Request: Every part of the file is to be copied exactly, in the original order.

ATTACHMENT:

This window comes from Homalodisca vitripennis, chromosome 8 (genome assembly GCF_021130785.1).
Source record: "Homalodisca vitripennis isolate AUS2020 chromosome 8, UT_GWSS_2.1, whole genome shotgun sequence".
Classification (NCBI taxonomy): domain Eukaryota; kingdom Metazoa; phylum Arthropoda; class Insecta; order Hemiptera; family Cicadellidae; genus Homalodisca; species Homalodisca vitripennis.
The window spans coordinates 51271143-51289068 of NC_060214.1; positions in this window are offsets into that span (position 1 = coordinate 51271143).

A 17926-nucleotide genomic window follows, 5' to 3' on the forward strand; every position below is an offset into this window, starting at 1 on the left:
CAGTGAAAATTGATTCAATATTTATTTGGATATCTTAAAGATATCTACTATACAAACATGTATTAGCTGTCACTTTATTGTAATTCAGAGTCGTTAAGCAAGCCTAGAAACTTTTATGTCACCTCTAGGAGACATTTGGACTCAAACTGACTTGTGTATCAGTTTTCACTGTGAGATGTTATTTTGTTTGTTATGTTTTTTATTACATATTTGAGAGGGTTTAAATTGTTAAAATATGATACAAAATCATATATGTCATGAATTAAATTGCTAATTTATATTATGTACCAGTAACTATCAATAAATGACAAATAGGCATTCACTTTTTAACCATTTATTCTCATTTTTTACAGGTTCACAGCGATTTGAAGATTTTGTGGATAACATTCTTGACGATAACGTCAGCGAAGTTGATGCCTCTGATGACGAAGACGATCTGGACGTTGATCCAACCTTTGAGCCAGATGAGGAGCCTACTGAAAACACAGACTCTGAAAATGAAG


This window comes from Homalodisca vitripennis, chromosome 8 (genome assembly GCF_021130785.1).
Source record: "Homalodisca vitripennis isolate AUS2020 chromosome 8, UT_GWSS_2.1, whole genome shotgun sequence".
Classification (NCBI taxonomy): domain Eukaryota; kingdom Metazoa; phylum Arthropoda; class Insecta; order Hemiptera; family Cicadellidae; genus Homalodisca; species Homalodisca vitripennis.
The window spans coordinates 51271143-51289068 of NC_060214.1; positions in this window are offsets into that span (position 1 = coordinate 51271143).

A 17926-nucleotide genomic window follows, 5' to 3' on the forward strand; every position below is an offset into this window, starting at 1 on the left:
CAGTGAAAATTGATTCAATATTTATTTGGATATCTTAAAGATATCTACTATACAAACATGTATTAGCTGTCACTTTATTGTAATTCAGAGTCGTTAAGCAAGCCTAGAAACTTTTATGTCACCTCTAGGAGACATTTGGACTCAAACTGACTTGTGTATCAGTTTTCACTGTGAGATGTTATTTTGTTTGTTATGTTTTTTATTACATATTTGAGAGGGTTTAAATTGTTAAAATATGATACAAAATCATATATGTCATGAATTAAATTGCTAATTTATATTATGTACCAGTAACTATCAATAAATGACAAATAGGCATTCACTTTTTAACCATTTATTCTCATTTTTTACAGGTTCACAGCGATTTGAAGATTTTGTGGATAACATTCTTGACGATAACGTCAGCGAAGTTGATGCCTCTGATGACGAAGACGATCTGGACGTTGATCCAACCTTTGAGCCAGATGAGGAGCCTACTGAAAACACAGACTCTGAAAATGAAG